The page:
Module: WillPaginate::Finders::Base

Included in:
ActiveRecord, ActiveResource, DataMapper
Defined in:
lib/will_paginate/finders/base.rb

Overview

Database-agnostic finder module

Out of the box, will_paginate supports hooking in several ORMs to provide paginating finders based on their API. As of this writing, the supported libraries are:

  • ActiveRecord

  • DataMapper

  • Sequel

It's easy to write your own adapter for anything that can load data with explicit limit and offset settings. DataMapper adapter is a nice and compact example of writing an adapter to bring the paginate method to DataMapper models.

The importance of SQL's ORDER BY

In most ORMs, :order parameter specifies columns for the ORDER BY clause in SQL. It is important to have it, since pagination only makes sense with ordered sets. Without the order clause, databases aren't required to do consistent ordering when performing SELECT queries.

Ordering by a field for which many records share the same value (e.g. “status”) can still result in incorrect ordering with some databases (MS SQL and Postgres for instance). With these databases it's recommend that you order by primary key as well. That is, instead of ordering by “status DESC”, use the alternative “status DESC, id DESC” and this will yield consistent results.

Therefore, make sure you are doing ordering on a column that makes the most sense in the current context. Make that obvious to the user, also. For perfomance reasons you will also want to add an index to that column.

Instance Method Summary collapse

Instance Method Details

#paginate(*args, &block) ⇒ Object

This is the main paginating finder.

Special parameters for paginating finders

  • :page – REQUIRED, but defaults to 1 if false or nil

  • :per_page – defaults to CurrentModel.per_page (which is 30 if not overridden)

  • :total_entries – use only if you manually count total entries

  • :count – additional options that are passed on to count

  • :finder – name of the finder method to use (default: “find”)

All other options (conditions, order, …) are forwarded to find and count calls.


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# File 'lib/will_paginate/finders/base.rb', line 58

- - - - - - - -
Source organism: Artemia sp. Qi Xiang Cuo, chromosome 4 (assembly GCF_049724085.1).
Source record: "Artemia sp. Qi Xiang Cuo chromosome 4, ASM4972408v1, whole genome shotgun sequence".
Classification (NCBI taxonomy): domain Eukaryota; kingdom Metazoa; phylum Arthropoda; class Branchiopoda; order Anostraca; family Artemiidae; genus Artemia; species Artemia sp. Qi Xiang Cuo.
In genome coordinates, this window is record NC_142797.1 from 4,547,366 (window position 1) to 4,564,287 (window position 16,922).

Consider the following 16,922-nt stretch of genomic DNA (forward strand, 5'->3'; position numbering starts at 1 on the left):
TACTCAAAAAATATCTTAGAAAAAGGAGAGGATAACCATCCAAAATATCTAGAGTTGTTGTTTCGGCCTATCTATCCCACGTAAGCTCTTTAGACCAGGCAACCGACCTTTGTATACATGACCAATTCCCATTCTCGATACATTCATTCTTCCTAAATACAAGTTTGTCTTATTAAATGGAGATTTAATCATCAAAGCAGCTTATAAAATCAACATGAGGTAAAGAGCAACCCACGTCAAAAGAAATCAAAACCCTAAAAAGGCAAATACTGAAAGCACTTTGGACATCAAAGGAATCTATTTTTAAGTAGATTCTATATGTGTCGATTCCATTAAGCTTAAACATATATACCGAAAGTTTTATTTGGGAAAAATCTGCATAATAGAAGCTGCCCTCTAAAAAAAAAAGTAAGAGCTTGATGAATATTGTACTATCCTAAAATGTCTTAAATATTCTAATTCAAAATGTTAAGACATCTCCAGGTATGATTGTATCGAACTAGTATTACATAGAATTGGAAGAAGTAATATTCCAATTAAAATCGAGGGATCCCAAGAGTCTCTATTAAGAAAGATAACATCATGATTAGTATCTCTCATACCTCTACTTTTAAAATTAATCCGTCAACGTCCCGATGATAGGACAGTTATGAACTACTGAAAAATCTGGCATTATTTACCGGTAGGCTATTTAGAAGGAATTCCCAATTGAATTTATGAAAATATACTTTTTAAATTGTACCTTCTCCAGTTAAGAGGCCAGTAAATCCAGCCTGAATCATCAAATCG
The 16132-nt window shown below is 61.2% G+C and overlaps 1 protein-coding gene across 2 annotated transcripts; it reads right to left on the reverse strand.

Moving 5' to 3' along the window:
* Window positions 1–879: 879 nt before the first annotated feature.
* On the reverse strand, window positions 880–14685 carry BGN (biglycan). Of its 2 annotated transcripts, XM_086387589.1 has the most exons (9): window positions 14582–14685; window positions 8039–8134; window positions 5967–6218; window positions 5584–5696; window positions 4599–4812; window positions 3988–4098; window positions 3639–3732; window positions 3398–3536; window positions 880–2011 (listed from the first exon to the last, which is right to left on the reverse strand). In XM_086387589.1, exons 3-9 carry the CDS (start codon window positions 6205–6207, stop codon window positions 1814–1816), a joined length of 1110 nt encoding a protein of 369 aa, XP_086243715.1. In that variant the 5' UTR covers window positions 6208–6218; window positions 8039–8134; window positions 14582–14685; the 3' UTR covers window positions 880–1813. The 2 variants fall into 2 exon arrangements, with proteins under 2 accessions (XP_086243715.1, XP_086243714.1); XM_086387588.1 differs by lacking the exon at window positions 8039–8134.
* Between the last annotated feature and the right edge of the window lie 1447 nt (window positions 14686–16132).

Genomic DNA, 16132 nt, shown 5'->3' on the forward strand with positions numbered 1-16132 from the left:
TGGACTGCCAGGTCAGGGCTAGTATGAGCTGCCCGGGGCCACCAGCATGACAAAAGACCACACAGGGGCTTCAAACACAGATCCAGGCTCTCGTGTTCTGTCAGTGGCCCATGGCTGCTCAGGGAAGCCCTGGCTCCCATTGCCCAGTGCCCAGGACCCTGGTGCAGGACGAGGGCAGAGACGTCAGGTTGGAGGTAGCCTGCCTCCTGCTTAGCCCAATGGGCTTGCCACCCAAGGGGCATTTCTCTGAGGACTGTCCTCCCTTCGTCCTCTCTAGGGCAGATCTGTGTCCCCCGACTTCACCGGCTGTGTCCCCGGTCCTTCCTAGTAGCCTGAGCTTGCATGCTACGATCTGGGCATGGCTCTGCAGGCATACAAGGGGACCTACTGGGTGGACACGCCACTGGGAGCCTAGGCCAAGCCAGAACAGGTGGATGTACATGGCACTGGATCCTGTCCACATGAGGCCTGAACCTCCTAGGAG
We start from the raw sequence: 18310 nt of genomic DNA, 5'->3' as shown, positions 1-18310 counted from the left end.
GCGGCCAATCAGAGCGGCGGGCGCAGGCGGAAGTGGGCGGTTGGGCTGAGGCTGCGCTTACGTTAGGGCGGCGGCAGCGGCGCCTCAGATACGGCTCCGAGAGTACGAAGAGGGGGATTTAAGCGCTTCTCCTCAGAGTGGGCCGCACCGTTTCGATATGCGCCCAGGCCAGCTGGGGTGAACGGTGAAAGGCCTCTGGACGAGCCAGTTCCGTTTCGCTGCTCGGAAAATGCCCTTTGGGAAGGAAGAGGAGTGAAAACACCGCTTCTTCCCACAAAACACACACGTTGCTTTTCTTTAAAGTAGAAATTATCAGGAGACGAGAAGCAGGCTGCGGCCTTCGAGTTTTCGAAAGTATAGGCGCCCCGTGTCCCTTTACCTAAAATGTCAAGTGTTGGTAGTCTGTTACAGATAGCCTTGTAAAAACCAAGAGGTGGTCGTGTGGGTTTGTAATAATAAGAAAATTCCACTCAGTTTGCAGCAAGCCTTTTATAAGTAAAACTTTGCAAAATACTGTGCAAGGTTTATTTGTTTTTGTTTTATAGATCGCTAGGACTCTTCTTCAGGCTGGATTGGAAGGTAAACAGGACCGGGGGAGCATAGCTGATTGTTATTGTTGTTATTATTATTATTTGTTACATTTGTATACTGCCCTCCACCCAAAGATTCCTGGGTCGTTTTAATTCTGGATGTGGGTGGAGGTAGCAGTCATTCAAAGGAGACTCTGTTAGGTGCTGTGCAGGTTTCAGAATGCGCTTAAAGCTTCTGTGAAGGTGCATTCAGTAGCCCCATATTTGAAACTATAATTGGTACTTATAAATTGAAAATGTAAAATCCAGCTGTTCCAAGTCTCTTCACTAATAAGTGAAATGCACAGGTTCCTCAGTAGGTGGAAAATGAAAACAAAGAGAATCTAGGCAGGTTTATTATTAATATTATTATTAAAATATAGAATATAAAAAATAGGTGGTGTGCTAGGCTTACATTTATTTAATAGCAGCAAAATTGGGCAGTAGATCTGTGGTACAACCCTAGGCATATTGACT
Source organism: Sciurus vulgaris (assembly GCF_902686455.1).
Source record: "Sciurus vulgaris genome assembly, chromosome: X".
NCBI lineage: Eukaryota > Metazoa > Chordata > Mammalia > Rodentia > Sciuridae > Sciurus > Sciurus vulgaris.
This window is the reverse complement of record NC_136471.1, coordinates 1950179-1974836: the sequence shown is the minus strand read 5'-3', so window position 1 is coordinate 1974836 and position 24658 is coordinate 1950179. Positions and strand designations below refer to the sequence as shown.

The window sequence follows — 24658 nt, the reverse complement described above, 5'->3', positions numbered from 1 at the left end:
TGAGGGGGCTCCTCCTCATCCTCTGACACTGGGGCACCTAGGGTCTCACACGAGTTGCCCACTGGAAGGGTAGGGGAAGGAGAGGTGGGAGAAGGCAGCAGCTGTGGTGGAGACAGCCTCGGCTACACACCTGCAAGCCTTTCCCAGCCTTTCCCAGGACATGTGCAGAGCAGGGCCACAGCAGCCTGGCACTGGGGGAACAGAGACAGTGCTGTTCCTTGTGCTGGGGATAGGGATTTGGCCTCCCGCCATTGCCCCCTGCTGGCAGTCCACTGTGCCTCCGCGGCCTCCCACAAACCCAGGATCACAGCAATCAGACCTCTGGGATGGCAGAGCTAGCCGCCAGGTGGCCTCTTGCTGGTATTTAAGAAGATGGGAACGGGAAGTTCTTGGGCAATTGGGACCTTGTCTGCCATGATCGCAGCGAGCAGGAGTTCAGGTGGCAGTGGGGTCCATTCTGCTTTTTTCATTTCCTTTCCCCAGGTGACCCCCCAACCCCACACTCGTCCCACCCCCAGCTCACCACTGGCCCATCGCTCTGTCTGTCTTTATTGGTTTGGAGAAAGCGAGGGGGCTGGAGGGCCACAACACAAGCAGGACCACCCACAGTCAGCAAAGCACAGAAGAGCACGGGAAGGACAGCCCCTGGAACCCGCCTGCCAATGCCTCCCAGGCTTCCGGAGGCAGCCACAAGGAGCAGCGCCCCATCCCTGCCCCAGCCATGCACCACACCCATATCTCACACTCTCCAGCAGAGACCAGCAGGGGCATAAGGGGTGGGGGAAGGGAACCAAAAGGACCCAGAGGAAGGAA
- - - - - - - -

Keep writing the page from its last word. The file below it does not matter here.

def paginate(*args, &block)
  options = args.pop
  page, per_page, total_entries = wp_parse_options(options)

  WillPaginate::Collection.create(page, per_page, total_entries) do |pager|
    query_options = options.except :page, :per_page, :total_entries
    wp_query(query_options, pager, args, &block)
  end
end

#paginated_each(options = {}, &block) ⇒ Object

Iterates through all records by loading one page at a time. This is useful for migrations or any other use case where you don't want to load all the records in memory at once.

It uses paginate internally; therefore it accepts all of its options. You can specify a starting page with :page (default is 1). Default :order is "id", override if necessary.

Jamis Buck describes this and also uses a more efficient way for MySQL.


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# File 'lib/will_paginate/finders/base.rb', line 78

def paginated_each(options = {}, &block)
  options = { :order => 'id', :page => 1 }.merge options
  options[:page] = options[:page].to_i
  options[:total_entries] = 0 # skip the individual count queries
  total = 0
  
  begin 
    collection = paginate(options)
    total += collection.each(&block).size
    options[:page] += 1
  end until collection.size < collection.per_page
  
  total
end

#per_pageObject


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# File 'lib/will_paginate/finders/base.rb', line 39

def per_page
  @per_page ||= 30
end

#per_page=(limit) ⇒ Object


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# File 'lib/will_paginate/finders/base.rb', line 43

def per_page=(limit)
  @per_page = limit.to_i
end